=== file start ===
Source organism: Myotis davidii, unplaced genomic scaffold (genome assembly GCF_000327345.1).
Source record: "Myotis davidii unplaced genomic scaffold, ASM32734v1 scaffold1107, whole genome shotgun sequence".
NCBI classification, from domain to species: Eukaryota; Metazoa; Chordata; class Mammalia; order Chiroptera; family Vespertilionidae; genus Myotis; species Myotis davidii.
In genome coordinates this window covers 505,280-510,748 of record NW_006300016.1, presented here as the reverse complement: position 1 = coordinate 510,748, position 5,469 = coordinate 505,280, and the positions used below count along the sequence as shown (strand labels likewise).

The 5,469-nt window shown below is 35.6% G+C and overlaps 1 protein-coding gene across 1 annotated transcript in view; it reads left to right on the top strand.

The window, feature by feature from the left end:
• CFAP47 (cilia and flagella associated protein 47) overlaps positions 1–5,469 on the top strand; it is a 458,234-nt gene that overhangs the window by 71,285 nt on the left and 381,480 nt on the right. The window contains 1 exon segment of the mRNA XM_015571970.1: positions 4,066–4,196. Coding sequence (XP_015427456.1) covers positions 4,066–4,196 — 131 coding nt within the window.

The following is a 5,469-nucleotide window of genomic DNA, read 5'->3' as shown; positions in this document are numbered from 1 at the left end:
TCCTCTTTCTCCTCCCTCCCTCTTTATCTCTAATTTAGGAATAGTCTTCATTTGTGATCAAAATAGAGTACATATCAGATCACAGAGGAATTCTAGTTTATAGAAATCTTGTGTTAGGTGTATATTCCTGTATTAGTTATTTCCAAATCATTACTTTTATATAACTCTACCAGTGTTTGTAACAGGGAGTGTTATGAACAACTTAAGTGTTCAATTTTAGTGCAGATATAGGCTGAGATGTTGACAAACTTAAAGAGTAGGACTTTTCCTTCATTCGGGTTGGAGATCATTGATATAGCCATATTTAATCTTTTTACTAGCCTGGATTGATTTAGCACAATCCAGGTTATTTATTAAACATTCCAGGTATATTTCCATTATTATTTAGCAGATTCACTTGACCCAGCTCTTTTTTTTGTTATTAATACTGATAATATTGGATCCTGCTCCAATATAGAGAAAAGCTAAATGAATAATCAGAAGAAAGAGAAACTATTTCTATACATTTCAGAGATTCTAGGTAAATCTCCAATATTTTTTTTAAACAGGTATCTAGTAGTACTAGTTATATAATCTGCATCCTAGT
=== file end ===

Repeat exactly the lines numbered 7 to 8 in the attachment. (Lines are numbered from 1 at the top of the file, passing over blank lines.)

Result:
• CFAP47 (cilia and flagella associated protein 47) overlaps positions 1–5,469 on the top strand; it is a 458,234-nt gene that overhangs the window by 71,285 nt on the left and 381,480 nt on the right. The window contains 1 exon segment of the mRNA XM_015571970.1: positions 4,066–4,196. Coding sequence (XP_015427456.1) covers positions 4,066–4,196 — 131 coding nt within the window.

The following is a 5,469-nucleotide window of genomic DNA, read 5'->3' as shown; positions in this document are numbered from 1 at the left end: